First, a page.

Listening to Britten – A Wedding Anthem (Amo Ergo Sum), Op.46


Sunlight through the window of Wimborne Minster (c) Ben Hogwood

A Wedding Anthem (Amo Ergo Sum), Op.46 for soprano and tenor solos, chorus (SATB) and organ (September 1949, Britten aged 35)

Dedication Written for the wedding of Lord Harewood and Marion Stein
Text Ronald Duncan
Language English and Latin
Duration 6′

Background and Critical Reception

Lord Harewood, nephew of King George V, announced his engagement to the concert pianist Marion Stein in 1949. On hearing the news, Britten asked Ronald Duncan to write the words for a wedding anthem.

It seems the two were both fans of Britten’s music, for as Humphrey Carpenter writes, William Walton told his wife of how ‘Marion Stein and George Harewood were both admirer’s of Britten’s music, and were marrying each other because of this bond’.

Carpenter talks of how Britten acted as counsellor to Marion in the weeks before the engagement was made public, and also reveals that the score for the anthem was buried as a keepsake in the foundations of the Royal Festival Hall, which was being built at the time.

Although Ronald Duncan, the librettist for The Rape of Lucretia, was no longer working with Britten on a regular basis the two were still friends, and collaborated on Britten’s final piece of incidental music, Stratton. A Wedding Anthem, one of their last collaborations, was duly performed at the wedding in St Mark’s Church, North Audley Street, London on 29 September 1949.

Perhaps surprisingly, the work appears to have only been recorded a handful of times since, suggesting it was intended for private performance only.

Thoughts

The influence of Purcell can now clearly be heard in Britten’s church music, too – and the organ flourish with which this attractive anthem begins is straight out of Britten’s realizations of his music.

There is a sense of joy in the peals of ‘Ave maria’ that are passed between the four parts in the opening section, before the music becomes more contemplative. Duncan’s text here is of a more flowery nature, talking of how ‘As mountain streams find one another till they are both merged’. Here there are solos for soprano and tenor, following a little the structural profile of Rejoice in the Lamb.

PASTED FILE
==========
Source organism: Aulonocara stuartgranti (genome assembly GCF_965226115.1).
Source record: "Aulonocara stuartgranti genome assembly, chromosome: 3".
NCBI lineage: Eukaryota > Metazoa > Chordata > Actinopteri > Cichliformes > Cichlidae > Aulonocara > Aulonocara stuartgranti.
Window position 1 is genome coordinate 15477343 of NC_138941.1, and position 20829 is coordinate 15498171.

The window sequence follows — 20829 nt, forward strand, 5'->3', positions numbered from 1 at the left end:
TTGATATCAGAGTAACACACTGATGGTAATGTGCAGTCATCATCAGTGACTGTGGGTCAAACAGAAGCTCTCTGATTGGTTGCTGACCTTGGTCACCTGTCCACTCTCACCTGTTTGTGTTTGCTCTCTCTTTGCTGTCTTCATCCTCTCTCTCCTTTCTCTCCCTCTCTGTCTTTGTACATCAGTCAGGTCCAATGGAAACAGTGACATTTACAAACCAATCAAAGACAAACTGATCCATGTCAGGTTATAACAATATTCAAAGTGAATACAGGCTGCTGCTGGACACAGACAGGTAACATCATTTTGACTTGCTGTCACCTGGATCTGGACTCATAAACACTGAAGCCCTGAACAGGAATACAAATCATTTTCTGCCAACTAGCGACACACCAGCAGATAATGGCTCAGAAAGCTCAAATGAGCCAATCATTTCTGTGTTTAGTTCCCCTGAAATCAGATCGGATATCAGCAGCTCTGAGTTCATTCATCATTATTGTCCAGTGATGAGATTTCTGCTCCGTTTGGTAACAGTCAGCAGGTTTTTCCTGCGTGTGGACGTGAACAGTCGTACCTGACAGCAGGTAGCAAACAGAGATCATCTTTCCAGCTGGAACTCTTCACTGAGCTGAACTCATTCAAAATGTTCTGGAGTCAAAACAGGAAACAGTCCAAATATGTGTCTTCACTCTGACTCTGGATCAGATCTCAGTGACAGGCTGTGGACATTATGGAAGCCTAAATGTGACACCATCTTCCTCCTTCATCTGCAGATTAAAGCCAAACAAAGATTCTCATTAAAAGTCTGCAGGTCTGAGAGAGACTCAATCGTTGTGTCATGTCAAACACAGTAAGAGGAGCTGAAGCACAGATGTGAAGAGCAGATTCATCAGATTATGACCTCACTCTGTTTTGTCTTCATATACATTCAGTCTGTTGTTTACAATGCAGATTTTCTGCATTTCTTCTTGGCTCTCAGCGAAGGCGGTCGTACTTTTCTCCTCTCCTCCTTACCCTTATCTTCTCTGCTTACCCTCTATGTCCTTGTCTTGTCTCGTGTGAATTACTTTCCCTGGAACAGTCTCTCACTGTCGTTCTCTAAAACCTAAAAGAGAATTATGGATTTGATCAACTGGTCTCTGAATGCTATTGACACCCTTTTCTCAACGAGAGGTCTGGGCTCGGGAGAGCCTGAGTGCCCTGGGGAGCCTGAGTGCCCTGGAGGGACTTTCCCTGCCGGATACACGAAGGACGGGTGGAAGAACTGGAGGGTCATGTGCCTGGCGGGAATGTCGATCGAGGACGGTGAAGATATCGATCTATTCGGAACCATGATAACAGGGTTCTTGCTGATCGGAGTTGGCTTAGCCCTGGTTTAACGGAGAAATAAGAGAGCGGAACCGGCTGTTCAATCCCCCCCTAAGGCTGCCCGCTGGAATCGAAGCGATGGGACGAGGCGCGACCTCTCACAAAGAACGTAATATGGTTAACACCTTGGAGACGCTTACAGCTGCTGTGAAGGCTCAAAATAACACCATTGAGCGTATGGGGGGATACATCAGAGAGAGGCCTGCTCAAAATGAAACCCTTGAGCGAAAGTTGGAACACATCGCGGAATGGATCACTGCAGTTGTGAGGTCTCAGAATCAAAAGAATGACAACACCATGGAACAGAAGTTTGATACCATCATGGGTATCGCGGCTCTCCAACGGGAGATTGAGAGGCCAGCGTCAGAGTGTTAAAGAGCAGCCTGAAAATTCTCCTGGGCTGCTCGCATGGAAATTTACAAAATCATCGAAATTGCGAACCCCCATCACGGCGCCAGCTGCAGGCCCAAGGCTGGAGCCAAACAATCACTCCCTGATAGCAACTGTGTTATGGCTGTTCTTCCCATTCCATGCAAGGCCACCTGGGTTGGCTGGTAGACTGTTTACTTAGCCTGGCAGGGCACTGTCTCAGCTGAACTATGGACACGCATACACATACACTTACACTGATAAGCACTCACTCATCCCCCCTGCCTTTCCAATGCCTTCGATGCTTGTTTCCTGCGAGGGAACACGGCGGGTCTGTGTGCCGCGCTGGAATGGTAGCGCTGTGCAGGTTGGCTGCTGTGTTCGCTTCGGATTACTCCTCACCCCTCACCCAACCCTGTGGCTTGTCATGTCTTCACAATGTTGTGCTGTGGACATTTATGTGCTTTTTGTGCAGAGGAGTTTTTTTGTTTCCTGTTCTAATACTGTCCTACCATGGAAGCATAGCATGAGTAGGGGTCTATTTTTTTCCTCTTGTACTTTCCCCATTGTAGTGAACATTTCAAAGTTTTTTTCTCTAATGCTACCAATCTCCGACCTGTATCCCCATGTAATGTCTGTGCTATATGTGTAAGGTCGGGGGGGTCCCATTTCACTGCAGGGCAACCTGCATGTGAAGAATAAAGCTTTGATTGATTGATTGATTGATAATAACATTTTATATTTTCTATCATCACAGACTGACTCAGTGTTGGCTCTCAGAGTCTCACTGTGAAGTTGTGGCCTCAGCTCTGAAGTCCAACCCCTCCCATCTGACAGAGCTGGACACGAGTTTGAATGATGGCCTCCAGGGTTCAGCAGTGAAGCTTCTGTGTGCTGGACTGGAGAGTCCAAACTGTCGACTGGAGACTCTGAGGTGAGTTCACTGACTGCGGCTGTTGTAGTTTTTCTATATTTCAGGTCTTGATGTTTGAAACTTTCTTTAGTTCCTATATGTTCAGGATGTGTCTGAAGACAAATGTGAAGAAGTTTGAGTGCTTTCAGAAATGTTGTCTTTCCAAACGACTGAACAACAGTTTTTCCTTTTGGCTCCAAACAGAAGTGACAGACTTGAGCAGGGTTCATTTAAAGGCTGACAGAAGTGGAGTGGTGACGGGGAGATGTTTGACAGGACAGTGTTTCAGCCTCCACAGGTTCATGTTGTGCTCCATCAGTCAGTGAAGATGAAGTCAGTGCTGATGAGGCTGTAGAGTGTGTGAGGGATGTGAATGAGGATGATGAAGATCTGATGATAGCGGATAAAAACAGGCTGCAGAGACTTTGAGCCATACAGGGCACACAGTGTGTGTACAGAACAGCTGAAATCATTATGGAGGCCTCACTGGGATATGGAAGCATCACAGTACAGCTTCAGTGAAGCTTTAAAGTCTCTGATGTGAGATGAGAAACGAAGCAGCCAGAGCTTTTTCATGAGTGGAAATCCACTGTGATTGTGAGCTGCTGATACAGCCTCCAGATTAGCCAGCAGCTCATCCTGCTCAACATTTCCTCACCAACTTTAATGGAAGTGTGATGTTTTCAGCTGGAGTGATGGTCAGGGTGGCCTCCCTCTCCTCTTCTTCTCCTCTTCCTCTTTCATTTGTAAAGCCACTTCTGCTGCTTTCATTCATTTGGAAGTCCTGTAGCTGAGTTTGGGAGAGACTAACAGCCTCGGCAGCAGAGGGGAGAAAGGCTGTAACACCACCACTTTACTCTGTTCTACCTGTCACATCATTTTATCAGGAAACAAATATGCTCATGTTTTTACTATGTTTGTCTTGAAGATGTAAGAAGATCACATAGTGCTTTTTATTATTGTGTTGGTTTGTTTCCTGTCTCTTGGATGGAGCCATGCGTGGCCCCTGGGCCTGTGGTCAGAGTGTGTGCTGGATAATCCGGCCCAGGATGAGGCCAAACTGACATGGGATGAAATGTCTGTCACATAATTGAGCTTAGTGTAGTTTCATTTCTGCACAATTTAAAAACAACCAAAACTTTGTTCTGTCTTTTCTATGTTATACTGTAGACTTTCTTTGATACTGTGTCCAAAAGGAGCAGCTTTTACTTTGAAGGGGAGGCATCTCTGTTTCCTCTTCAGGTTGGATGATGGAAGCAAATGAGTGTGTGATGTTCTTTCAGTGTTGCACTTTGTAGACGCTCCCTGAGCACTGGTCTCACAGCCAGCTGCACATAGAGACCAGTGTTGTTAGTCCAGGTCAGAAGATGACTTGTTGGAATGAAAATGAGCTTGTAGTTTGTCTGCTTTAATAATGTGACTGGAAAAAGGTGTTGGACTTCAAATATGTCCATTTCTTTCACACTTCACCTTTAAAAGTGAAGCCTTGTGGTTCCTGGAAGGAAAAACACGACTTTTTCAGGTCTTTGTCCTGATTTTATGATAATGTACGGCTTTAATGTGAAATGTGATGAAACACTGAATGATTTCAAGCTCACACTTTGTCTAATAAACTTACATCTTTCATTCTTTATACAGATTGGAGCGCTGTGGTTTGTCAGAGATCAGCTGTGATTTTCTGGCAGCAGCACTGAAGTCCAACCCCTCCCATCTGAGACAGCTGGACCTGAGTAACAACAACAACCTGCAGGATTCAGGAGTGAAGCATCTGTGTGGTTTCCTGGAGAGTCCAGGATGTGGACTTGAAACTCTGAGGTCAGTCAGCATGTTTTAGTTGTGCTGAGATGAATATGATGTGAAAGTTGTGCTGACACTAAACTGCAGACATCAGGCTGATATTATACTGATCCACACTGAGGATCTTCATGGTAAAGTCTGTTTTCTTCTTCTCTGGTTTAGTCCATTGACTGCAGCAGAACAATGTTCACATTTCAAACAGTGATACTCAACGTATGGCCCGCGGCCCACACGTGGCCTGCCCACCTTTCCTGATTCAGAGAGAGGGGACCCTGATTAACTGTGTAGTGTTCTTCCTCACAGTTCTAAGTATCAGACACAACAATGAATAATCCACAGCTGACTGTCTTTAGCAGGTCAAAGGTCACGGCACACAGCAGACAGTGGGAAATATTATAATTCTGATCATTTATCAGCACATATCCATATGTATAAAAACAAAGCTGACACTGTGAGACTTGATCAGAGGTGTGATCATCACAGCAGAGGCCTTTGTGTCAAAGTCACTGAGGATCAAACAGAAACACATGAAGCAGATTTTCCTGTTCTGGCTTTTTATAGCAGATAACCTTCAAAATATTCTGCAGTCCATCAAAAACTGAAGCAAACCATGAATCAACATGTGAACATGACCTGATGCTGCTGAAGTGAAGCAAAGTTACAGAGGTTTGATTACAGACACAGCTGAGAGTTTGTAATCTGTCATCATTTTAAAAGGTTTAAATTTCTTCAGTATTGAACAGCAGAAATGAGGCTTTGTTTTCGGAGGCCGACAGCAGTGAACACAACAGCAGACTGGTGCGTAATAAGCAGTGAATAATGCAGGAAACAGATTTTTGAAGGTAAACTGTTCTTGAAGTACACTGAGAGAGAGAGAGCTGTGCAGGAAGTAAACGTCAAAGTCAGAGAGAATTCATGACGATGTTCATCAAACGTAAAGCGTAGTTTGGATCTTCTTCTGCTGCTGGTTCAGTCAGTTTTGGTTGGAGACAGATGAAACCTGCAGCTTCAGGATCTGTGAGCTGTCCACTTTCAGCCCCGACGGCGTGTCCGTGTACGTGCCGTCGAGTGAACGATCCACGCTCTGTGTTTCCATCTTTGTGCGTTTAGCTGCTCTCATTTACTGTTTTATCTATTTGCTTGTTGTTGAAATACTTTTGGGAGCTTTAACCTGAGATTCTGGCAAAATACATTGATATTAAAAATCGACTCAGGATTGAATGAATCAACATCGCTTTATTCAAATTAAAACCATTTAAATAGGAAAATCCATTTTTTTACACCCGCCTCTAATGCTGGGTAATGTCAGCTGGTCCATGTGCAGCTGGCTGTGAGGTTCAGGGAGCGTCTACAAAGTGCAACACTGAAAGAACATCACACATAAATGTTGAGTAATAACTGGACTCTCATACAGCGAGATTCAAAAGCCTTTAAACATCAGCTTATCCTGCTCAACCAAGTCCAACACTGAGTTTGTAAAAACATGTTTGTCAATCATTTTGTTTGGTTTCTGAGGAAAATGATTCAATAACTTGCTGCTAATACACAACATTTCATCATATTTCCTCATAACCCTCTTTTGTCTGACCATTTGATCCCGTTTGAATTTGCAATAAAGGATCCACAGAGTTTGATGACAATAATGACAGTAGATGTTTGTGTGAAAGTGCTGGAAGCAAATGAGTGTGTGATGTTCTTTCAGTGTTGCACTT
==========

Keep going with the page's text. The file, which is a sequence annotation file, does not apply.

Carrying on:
The serene coda is particularly beautiful, one of the calmest passages in all Britten so far, eventually resolving in a rareified B major as the Latin text is intoned.

Recordings used

Choir of New College Oxford / Edward Higginbottom, Steven Grahl (organ) (Novum)
The Sixteen / Harry Christophers, Margaret Phillips (organ) (Coro)
Finzi Singers / Paul Spicer, Andrew Lumsden (organ)

The new recording from Edward Higginbottom and New College Oxford gets right to the spirit of the wedding service, with a sense of rapture observed within the confines of the church. The Finzi Singers are much more expansive, their rendition almost two minutes longer and with some extra vibrato in the soprano part. Vibrato, too, is a feature of The Sixteen in their recording, with less of a sense of the virginal purity that Higginbottom secures.

Spotify

The following playlist groups together all three versions listed above, as well as an older version with the BBC Choral Society conducted by George Thalben-Ball.

Also written in 1949: Prokofiev – Cello Sonata in C major, Op.119

Next up: Stratton

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